Venice itself is arguably the seductive and atmospheric protagonist in Thomas Mann’s beautiful and enigmatic 1912 novella Death in Venice and in its cinematic and operatic adaptations. Mann was moved, after seeing the composer Gustav Mahler break down in tears on the train departing Venice, to create a multidimensional story that explores the moral transformation of an artist in search of perfect beauty.
Mann’s novella inspired Luchino Visconti, in 1971, to make his acclaimed and memorable film, Death in Venice. In the burnished images of Venice, the precise, tormented performance of Dirk Bogarde, and the rapturous surge of Mahler’s Fifth Symphony, Visconti inscribed his own sense of erotic longing and impending end.
Benjamin Britten also seemed to be making a conscious summation of his life’s work through his operatic adaptation. Composed in 1973 while he was in declining health, it would be his last opera. Britten is likely to have strongly identified with the main character, Gustav von Aschenbach, a middle-aged writer who seeks inspiration by travelling to Venice but instead succumbs to both his obsession with a beautiful young Polish boy and the cholera epidemic engulfing the city.
We will examine Mann’s original work and its two artistic adaptations by Visconti and Britten, making our home in a restored 14th century monastery which faces the Giudecca Canal. And we will explore on foot and by vaporetto the unsurpassed riches of Venice’s art, architecture, music and literary history.
Mystery and Manners in Savannah: Savannah, Georgia
To read Flannery O’Connor’s fiction is to be amused, provoked, and pushed to reconsider ourselves and our place in the world. A Roman Catholic and a native of Georgia, O’Connor created stories that inimitably blend humour, horror, and the mysteries of faith. While her writing is richly specific, evoking the dusty back roads and quirky characters of the American South, it deals powerfully with universal questions: What does it mean to be good? How should we live? What is the meaning of death? How can the divine penetrate the everyday world? In her relatively short lifetime (1925-1964), O’Connor created a powerful body of work, including two novels and a number of short stories and nonfiction pieces.
Our base will be Savannah, O’Connor’s birthplace and childhood home. Here we will hold our discussions, visit the Flannery O’Connor Childhood Home Foundation and explore this beautiful antebellum city’s striking architecture laid out around 24 squares. We then travel by private coach to Milledgeville, where we will be received at Andalusia, the O’Connor family farm by Craig Amason, Director of the Andalusia Foundation. We will also have the opportunity to talk to Dr. Marshall Bruce Gentry, editor of the Flannery O’Connor Review and professor of English at Georgia College and State University and Mary Barbara Tate, a close personal friend of O’Connor. Craig Amason will then guide us through historic Milledgeville, including a visit to O’Connor’s grave and the church where she worshipped.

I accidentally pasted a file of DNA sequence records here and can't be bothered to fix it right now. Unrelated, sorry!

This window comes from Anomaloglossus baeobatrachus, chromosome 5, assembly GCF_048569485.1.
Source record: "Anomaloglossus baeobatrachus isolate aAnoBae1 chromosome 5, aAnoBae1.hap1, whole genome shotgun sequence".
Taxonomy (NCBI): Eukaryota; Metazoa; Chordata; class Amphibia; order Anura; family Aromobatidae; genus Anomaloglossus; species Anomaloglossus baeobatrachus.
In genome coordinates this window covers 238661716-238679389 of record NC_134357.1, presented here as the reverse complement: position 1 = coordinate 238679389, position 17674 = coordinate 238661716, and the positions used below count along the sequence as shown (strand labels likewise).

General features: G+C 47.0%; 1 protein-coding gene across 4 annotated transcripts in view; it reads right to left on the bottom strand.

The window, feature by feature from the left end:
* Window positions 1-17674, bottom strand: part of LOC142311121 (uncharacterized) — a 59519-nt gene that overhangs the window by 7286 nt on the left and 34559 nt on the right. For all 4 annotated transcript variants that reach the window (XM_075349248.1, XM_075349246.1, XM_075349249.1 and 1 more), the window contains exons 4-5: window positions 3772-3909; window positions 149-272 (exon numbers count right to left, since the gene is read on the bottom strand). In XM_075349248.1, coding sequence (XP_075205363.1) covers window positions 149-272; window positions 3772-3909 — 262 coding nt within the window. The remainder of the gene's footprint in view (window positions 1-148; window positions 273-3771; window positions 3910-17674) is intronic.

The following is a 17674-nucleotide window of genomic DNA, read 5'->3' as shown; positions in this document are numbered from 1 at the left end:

Wild Things: Ecuador’s Amazon Region & Quito
From the time we are small children we seem to have a preternatural relationship with wild things – being alternately, and even simultaneously, lured and terrified. What better place to explore what “the wild” means to us than the Sacha Jungle Lodge, a 5000-acre private ecological reserve in Ecuador’s Amazon region. Sacha Lodge offers a true jungle experience in safety and comfort. Our journey begins and ends in Quito, Ecuador’s capital city, a maze of colonial splendour. A short flight takes us over the majestic snow-covered Andes Mountains to the port town of Puerto Francisco de Orellana, where we transfer to a covered motorized canoe for a two-hour trip down the sediment-rich waters of the Napo River.
During the ride we will spot handsome shore birds such as herons, kingfishers, spoonbills and ospreys between the scattered native huts as we travel steadily away from civilization into The Wild. The lodging at Sacha has been carefully designed to offer comfort to the traveller yet preserve the environment and rainforest ambience. Our days will combine discussion of wilderness literature and excursions into the rainforest’s several distinct but equally splendid habitats. Wherever the destination, our excursions will proceed slowly in order to appreciate the fascinating details that our guides point out around us. Favourite activities include bird watching and paddling dugout canoes along tannin-rich black-water creeks and lakes, where luxuriant lianas, orchids, bromeliads and palm trees thrive.
The Alexandria Quartet: The Island of Corfu, Greece
Anglo-Irish novelist, poet, translator, travel writer, and dramatist Lawrence Durrell (1912-1990) was born in India but lived in and celebrated the Mediterranean world. In 1935, Durrell moved his family to Corfu to live more economically and escape the English winter. Life in Greece was a revelation; while in Corfu, he wrote a plan for The Book of the Dead, a forerunner to what may be his greatest literary accomplishment, The Alexandria Quartet. The experimental tetralogy of mystery, love, and espionage explores memory and knowledge, contrasting in its story the love affair of a young writer with the recollections of other people.
Lawrence Durrell is the brother of the equally celebrated naturalist, conservationist, and author Gerald Durrell (1925-1995). The